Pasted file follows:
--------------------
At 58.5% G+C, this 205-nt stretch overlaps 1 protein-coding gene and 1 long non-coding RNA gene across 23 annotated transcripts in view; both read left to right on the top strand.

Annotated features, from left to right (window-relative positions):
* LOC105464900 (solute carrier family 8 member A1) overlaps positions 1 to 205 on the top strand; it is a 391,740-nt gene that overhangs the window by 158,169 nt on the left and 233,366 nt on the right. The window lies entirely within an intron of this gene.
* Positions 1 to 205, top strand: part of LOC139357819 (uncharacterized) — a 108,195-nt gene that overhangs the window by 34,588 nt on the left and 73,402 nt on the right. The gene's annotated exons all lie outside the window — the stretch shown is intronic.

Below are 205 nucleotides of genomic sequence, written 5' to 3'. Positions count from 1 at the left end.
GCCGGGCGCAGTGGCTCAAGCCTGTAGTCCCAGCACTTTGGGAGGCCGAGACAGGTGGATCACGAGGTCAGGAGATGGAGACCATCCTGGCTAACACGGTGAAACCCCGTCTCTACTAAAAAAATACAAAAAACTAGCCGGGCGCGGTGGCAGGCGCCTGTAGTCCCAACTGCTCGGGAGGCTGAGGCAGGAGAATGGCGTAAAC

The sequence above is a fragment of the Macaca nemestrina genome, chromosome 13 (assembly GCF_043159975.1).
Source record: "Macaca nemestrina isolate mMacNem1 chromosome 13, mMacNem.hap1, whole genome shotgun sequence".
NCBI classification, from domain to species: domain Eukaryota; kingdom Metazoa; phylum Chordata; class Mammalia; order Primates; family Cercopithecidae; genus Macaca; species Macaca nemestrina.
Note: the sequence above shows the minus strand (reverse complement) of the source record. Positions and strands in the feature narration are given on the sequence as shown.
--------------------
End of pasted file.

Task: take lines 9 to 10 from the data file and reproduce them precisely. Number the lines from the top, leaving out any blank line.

NCBI classification, from domain to species: domain Eukaryota; kingdom Metazoa; phylum Chordata; class Mammalia; order Primates; family Cercopithecidae; genus Macaca; species Macaca nemestrina.
Note: the sequence above shows the minus strand (reverse complement) of the source record. Positions and strands in the feature narration are given on the sequence as shown.